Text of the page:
Australian Services Union

Flight Attendants Association of Australia

Maritime Union of Australia

Rail Tram and Bus Union

Transport Workers Union of Australia

United Workers Union


Relevant research

A National Rail Industry Plan for the Benefit of Australia – Australasian Railway Association

Aviation Policy 2016 – The Australian Aviation Associations Forum

Aviation Safety Regulation Review (2014) – Australian Government

Aviation Workforce Skills Study (2016) – Australian Industry Standards

Improving Workforce Attraction and Retention Rates for Australian Transport and Logistics Companies – P Kahlert (2016)

Rail – Platforms for the Future 2017-35 – Australasian Railway Association

The Economic Contribution of the Australian Maritime Industry – PricewaterhouseCoopers (PwC)

The Future of Aircraft Maintenance in Australia: Workforce Capability, Aviation Safety and Industry Development (2015) – University of NSW

Transport 2050: Lookout! Here Comes the Future – Ferrier Hodgson and Azurium (2017)

Value of Rail (2017) – Deloitte Access Economics

Data sources and notes

Department of Employment, 2018, Employment Projections, available from the Labour Market Information Portal  by ANZSIC 2 digit industry, employment projections to May 2023.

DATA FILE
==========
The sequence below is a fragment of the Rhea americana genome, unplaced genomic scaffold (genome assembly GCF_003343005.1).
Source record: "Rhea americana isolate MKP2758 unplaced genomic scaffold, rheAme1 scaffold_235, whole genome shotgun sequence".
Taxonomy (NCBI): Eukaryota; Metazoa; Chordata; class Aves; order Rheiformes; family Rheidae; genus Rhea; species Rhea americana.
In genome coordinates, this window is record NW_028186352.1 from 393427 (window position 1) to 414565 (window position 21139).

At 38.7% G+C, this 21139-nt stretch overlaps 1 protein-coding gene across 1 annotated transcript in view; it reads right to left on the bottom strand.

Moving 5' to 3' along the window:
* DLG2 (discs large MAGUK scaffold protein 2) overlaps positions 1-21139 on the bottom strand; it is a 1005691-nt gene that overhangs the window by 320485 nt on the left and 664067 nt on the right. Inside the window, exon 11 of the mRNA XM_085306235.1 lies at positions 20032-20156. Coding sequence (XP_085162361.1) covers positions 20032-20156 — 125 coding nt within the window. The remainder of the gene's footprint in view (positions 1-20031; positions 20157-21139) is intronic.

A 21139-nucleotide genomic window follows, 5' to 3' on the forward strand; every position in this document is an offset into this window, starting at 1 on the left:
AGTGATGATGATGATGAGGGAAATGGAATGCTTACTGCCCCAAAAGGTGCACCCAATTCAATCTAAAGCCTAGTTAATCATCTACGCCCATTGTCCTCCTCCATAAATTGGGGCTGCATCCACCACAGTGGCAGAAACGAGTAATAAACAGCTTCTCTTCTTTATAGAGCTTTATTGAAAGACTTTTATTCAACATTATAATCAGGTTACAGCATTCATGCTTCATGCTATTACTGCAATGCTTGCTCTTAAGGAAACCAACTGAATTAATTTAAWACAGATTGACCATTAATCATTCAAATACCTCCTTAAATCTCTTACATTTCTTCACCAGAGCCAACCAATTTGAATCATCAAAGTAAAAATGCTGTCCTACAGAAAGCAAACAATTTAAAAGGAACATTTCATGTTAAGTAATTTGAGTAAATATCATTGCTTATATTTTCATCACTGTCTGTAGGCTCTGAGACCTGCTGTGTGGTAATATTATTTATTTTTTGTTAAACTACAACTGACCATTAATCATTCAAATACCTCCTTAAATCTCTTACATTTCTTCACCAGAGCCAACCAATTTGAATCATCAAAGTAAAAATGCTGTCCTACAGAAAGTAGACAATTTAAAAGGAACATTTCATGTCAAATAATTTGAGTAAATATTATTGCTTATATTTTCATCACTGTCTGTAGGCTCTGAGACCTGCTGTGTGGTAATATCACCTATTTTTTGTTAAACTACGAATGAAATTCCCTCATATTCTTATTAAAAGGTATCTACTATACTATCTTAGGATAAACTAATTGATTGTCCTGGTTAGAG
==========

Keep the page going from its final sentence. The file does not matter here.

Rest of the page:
• 46 Road Transport
  • 47 Rail Transport
  • 48 Water Transport
  • 49 Air and Space Transport
  • 52Transport Support Services
  • 53Warehousing and Storage Services.

Australian Bureau of Statistics 2017, Employed persons by Industry group of main job (ANZSIC), Sex, State and Territory, November 1984 onwards, 6291.0.55.003 - EQ06, viewed 1 November 2018

  • Employed total by ANZSIC 2 digit industry, 2000 to 2018, May quarter
    • 46 Road Transport
    • 47 Rail Transport
    • 48 Water Transport
    • 49 Air and Space Transport
    • 52 Transport Support Services
    • 53 Warehousing and Storage Services.

Training data has been extracted from the National VET Provider Collection, Total VET Students and Courses from the following training packages:

  • MAR Maritime Training Package
  • AVI Aviation Training Package
  • TLI Transport and Logistics Training Package.

This includes superseded qualifications and training packages.

Data covers a range of selected student and training characteristics in the following categories and years: